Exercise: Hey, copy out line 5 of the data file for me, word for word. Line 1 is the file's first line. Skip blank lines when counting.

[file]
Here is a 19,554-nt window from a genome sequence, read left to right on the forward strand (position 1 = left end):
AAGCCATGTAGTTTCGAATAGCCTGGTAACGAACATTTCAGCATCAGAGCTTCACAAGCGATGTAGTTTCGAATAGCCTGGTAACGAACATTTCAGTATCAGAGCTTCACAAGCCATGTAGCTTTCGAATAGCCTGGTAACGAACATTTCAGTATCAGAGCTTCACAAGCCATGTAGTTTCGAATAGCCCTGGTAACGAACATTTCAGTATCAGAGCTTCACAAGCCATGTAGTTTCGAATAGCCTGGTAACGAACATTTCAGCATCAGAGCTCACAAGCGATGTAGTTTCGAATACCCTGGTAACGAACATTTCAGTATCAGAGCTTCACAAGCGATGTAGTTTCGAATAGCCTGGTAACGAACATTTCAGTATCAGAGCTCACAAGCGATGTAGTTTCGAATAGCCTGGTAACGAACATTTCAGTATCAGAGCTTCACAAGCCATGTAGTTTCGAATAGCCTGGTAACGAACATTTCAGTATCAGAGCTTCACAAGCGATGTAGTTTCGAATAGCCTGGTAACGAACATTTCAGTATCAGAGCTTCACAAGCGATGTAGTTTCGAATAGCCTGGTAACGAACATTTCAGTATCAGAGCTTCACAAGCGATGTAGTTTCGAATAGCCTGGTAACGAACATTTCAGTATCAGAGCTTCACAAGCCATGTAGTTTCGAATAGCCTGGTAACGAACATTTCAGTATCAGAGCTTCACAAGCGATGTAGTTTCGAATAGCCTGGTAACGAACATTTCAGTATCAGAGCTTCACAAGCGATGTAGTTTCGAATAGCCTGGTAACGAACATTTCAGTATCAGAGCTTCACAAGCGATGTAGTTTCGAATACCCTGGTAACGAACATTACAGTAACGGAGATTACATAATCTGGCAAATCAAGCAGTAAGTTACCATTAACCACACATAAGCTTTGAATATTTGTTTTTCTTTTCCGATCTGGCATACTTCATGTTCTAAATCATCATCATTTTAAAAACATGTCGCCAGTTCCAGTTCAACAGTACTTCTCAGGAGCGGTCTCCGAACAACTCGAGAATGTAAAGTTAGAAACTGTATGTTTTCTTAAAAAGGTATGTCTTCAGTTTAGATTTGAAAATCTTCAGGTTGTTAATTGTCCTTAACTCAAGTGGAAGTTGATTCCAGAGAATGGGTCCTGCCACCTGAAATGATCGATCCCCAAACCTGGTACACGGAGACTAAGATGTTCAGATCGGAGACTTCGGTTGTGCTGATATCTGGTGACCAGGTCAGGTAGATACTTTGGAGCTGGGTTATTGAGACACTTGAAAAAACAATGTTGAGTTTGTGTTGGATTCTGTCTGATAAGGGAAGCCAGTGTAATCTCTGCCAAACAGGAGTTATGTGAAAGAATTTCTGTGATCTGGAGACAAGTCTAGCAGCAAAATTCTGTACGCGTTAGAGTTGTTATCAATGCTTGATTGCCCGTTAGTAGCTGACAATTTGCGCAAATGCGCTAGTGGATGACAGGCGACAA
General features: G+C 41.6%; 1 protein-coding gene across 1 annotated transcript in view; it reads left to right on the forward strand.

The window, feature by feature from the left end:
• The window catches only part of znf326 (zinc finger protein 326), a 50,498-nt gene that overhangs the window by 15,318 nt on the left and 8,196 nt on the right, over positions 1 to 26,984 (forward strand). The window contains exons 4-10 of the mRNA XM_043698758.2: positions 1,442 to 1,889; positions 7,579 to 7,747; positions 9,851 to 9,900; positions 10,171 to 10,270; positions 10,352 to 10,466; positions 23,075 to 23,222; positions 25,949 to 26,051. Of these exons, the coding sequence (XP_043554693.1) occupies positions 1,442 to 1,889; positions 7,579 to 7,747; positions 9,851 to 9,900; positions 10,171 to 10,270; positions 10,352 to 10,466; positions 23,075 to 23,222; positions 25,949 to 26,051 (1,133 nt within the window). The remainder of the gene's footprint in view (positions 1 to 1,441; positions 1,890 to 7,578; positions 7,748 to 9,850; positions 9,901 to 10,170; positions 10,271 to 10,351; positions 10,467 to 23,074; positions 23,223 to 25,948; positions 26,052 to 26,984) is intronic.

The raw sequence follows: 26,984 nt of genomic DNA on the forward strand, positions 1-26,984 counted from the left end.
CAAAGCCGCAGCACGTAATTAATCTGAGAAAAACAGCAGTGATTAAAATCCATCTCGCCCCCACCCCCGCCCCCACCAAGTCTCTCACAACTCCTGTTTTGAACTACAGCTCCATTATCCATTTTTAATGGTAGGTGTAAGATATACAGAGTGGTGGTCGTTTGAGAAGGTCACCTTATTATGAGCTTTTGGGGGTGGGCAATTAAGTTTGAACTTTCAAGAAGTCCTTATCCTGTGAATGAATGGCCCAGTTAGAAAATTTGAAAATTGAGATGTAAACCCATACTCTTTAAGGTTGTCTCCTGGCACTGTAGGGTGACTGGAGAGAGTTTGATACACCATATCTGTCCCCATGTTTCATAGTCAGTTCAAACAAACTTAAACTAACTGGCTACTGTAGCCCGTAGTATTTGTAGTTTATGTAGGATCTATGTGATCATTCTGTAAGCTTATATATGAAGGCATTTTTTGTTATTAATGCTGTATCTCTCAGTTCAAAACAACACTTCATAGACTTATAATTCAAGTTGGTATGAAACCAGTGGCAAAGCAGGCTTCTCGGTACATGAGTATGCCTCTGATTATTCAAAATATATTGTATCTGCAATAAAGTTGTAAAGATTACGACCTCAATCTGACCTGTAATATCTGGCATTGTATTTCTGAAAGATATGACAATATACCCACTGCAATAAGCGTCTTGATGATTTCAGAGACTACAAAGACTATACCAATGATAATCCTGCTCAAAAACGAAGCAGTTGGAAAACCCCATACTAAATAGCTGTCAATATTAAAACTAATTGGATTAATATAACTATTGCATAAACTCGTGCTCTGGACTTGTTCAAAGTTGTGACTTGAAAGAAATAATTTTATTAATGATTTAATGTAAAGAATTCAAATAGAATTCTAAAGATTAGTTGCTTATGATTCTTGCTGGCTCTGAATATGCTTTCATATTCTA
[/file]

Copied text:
• The window catches only part of znf326 (zinc finger protein 326), a 50,498-nt gene that overhangs the window by 15,318 nt on the left and 8,196 nt on the right, over positions 1 to 26,984 (forward strand). The window contains exons 4-10 of the mRNA XM_043698758.2: positions 1,442 to 1,889; positions 7,579 to 7,747; positions 9,851 to 9,900; positions 10,171 to 10,270; positions 10,352 to 10,466; positions 23,075 to 23,222; positions 25,949 to 26,051. Of these exons, the coding sequence (XP_043554693.1) occupies positions 1,442 to 1,889; positions 7,579 to 7,747; positions 9,851 to 9,900; positions 10,171 to 10,270; positions 10,352 to 10,466; positions 23,075 to 23,222; positions 25,949 to 26,051 (1,133 nt within the window). The remainder of the gene's footprint in view (positions 1 to 1,441; positions 1,890 to 7,578; positions 7,748 to 9,850; positions 9,901 to 10,170; positions 10,271 to 10,351; positions 10,467 to 23,074; positions 23,223 to 25,948; positions 26,052 to 26,984) is intronic.